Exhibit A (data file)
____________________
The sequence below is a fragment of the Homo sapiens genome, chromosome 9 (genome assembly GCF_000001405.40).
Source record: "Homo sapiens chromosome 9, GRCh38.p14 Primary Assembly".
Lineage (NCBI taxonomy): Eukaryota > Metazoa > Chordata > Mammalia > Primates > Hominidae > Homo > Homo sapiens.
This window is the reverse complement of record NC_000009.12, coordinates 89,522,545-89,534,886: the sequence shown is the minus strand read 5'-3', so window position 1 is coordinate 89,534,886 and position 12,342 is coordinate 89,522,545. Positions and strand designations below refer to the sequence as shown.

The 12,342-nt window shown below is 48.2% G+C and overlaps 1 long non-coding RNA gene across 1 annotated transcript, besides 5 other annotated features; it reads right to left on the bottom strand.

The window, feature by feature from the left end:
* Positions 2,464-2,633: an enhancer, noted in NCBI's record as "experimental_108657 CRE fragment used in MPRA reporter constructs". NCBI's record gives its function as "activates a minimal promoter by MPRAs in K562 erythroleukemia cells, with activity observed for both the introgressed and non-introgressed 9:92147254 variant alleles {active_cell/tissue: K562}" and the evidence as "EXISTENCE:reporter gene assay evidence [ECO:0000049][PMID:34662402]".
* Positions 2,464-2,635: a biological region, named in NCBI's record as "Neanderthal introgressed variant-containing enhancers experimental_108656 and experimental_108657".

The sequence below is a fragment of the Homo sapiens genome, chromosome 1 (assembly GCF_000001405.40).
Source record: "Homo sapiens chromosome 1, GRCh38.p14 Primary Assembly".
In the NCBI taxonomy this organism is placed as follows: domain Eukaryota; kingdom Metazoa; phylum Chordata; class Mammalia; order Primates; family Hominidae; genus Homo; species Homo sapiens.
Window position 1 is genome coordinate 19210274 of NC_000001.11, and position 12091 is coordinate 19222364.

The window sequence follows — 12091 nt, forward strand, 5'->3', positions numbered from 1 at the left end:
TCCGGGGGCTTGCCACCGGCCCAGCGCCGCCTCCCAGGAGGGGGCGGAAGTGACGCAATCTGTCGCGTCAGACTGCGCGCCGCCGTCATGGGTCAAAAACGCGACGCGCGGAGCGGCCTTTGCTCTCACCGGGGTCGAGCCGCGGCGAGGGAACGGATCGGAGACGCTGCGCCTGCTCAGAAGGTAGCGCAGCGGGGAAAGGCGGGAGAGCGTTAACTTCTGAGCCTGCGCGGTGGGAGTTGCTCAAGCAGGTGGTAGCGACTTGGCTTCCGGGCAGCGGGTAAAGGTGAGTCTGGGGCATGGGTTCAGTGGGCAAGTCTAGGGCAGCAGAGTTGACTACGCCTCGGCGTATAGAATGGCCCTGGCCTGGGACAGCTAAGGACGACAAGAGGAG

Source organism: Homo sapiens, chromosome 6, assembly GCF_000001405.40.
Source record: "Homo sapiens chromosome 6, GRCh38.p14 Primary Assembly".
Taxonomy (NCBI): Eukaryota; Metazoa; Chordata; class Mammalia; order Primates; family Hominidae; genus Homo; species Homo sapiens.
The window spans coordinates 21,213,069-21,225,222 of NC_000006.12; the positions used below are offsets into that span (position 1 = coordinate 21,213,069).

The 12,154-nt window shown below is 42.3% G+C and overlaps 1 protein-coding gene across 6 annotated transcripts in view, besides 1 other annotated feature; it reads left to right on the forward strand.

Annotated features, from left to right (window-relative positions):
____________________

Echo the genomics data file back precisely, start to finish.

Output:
The sequence below is a fragment of the Homo sapiens genome, chromosome 9 (genome assembly GCF_000001405.40).
Source record: "Homo sapiens chromosome 9, GRCh38.p14 Primary Assembly".
Lineage (NCBI taxonomy): Eukaryota > Metazoa > Chordata > Mammalia > Primates > Hominidae > Homo > Homo sapiens.
This window is the reverse complement of record NC_000009.12, coordinates 89,522,545-89,534,886: the sequence shown is the minus strand read 5'-3', so window position 1 is coordinate 89,534,886 and position 12,342 is coordinate 89,522,545. Positions and strand designations below refer to the sequence as shown.

The 12,342-nt window shown below is 48.2% G+C and overlaps 1 long non-coding RNA gene across 1 annotated transcript, besides 5 other annotated features; it reads right to left on the bottom strand.

The window, feature by feature from the left end:
* Positions 2,464-2,633: an enhancer, noted in NCBI's record as "experimental_108657 CRE fragment used in MPRA reporter constructs". NCBI's record gives its function as "activates a minimal promoter by MPRAs in K562 erythroleukemia cells, with activity observed for both the introgressed and non-introgressed 9:92147254 variant alleles {active_cell/tissue: K562}" and the evidence as "EXISTENCE:reporter gene assay evidence [ECO:0000049][PMID:34662402]".
* Positions 2,464-2,635: a biological region, named in NCBI's record as "Neanderthal introgressed variant-containing enhancers experimental_108656 and experimental_108657".

The sequence below is a fragment of the Homo sapiens genome, chromosome 1 (assembly GCF_000001405.40).
Source record: "Homo sapiens chromosome 1, GRCh38.p14 Primary Assembly".
In the NCBI taxonomy this organism is placed as follows: domain Eukaryota; kingdom Metazoa; phylum Chordata; class Mammalia; order Primates; family Hominidae; genus Homo; species Homo sapiens.
Window position 1 is genome coordinate 19210274 of NC_000001.11, and position 12091 is coordinate 19222364.

The window sequence follows — 12091 nt, forward strand, 5'->3', positions numbered from 1 at the left end:
TCCGGGGGCTTGCCACCGGCCCAGCGCCGCCTCCCAGGAGGGGGCGGAAGTGACGCAATCTGTCGCGTCAGACTGCGCGCCGCCGTCATGGGTCAAAAACGCGACGCGCGGAGCGGCCTTTGCTCTCACCGGGGTCGAGCCGCGGCGAGGGAACGGATCGGAGACGCTGCGCCTGCTCAGAAGGTAGCGCAGCGGGGAAAGGCGGGAGAGCGTTAACTTCTGAGCCTGCGCGGTGGGAGTTGCTCAAGCAGGTGGTAGCGACTTGGCTTCCGGGCAGCGGGTAAAGGTGAGTCTGGGGCATGGGTTCAGTGGGCAAGTCTAGGGCAGCAGAGTTGACTACGCCTCGGCGTATAGAATGGCCCTGGCCTGGGACAGCTAAGGACGACAAGAGGAG

Source organism: Homo sapiens, chromosome 6, assembly GCF_000001405.40.
Source record: "Homo sapiens chromosome 6, GRCh38.p14 Primary Assembly".
Taxonomy (NCBI): Eukaryota; Metazoa; Chordata; class Mammalia; order Primates; family Hominidae; genus Homo; species Homo sapiens.
The window spans coordinates 21,213,069-21,225,222 of NC_000006.12; the positions used below are offsets into that span (position 1 = coordinate 21,213,069).

The 12,154-nt window shown below is 42.3% G+C and overlaps 1 protein-coding gene across 6 annotated transcripts in view, besides 1 other annotated feature; it reads left to right on the forward strand.

Annotated features, from left to right (window-relative positions):